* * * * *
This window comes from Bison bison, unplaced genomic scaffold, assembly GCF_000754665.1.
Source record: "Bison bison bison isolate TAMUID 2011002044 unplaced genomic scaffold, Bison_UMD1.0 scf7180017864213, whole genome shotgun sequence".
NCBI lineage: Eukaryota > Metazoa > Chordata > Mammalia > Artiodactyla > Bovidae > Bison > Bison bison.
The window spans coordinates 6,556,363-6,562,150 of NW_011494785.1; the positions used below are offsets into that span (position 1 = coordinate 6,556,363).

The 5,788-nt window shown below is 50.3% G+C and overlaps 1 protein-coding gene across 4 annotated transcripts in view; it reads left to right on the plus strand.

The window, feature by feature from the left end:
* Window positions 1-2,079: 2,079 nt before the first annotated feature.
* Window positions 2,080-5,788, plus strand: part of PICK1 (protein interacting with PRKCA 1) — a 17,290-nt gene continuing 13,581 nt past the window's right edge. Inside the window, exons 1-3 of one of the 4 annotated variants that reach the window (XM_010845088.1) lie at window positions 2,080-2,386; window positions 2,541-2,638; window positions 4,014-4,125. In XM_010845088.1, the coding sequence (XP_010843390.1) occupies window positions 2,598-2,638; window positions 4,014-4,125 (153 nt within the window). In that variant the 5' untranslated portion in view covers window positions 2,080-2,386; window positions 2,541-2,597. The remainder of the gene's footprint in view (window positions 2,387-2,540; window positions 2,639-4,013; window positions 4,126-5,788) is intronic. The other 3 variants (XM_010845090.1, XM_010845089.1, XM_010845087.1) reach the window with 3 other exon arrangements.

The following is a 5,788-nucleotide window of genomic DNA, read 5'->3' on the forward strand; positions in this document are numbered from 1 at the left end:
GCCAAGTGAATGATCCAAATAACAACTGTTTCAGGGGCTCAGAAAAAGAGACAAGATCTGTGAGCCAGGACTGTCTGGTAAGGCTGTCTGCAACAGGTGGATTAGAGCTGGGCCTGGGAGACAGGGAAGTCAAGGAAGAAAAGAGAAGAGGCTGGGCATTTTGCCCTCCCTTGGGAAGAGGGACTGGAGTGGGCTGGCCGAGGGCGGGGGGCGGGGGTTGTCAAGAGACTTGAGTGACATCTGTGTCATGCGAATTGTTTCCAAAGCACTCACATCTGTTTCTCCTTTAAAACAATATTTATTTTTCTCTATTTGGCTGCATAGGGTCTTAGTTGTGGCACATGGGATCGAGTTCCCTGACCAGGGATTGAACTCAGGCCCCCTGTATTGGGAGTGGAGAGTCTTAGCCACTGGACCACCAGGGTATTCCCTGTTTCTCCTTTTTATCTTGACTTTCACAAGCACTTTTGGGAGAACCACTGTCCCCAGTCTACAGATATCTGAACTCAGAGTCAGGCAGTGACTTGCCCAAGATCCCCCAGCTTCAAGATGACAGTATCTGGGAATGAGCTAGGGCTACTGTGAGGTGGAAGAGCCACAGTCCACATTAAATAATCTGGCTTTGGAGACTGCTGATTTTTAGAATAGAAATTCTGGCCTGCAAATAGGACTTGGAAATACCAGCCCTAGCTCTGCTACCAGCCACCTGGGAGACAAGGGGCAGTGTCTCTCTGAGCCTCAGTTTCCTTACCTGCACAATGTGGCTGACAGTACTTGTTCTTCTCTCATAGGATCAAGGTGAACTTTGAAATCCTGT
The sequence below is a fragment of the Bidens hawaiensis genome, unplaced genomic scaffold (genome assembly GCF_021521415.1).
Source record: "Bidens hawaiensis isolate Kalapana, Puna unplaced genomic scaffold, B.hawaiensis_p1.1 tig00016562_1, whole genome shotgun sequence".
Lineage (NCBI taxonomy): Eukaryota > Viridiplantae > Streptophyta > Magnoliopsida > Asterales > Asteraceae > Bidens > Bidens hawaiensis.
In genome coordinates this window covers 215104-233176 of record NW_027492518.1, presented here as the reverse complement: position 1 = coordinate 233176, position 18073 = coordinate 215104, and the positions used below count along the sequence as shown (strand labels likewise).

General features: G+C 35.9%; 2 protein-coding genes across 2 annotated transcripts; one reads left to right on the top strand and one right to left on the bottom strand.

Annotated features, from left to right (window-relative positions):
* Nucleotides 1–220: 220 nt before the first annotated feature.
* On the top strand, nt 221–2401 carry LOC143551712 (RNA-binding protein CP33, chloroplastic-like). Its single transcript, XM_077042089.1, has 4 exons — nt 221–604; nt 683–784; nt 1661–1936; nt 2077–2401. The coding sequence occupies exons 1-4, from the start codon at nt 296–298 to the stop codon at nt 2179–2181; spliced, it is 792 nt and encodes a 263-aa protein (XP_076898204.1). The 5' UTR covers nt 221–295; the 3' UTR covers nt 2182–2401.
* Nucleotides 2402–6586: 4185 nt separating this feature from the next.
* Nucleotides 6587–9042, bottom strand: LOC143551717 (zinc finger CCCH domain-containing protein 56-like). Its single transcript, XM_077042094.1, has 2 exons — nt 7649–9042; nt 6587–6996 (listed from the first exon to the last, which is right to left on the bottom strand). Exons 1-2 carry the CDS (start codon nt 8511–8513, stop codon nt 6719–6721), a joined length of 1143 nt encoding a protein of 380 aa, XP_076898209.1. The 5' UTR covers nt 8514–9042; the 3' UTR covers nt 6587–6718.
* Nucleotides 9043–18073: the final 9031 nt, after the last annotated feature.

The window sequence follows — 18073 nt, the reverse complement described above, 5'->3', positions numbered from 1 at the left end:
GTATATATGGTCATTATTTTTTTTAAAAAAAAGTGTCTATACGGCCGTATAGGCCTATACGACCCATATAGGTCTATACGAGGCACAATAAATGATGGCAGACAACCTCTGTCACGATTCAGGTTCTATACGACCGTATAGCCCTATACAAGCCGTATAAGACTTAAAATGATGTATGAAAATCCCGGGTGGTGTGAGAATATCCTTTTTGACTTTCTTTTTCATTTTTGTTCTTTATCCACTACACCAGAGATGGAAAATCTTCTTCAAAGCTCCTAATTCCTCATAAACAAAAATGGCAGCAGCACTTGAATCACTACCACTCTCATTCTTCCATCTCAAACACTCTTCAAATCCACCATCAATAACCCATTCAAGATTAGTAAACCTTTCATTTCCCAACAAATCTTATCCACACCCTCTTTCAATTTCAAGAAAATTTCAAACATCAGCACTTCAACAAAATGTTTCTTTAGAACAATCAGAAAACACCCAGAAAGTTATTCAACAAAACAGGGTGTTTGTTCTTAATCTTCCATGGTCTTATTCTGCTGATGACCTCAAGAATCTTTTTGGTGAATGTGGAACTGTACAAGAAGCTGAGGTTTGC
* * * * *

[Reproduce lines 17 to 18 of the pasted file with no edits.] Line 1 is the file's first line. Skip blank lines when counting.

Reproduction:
* Nucleotides 1–220: 220 nt before the first annotated feature.
* On the top strand, nt 221–2401 carry LOC143551712 (RNA-binding protein CP33, chloroplastic-like). Its single transcript, XM_077042089.1, has 4 exons — nt 221–604; nt 683–784; nt 1661–1936; nt 2077–2401. The coding sequence occupies exons 1-4, from the start codon at nt 296–298 to the stop codon at nt 2179–2181; spliced, it is 792 nt and encodes a 263-aa protein (XP_076898204.1). The 5' UTR covers nt 221–295; the 3' UTR covers nt 2182–2401.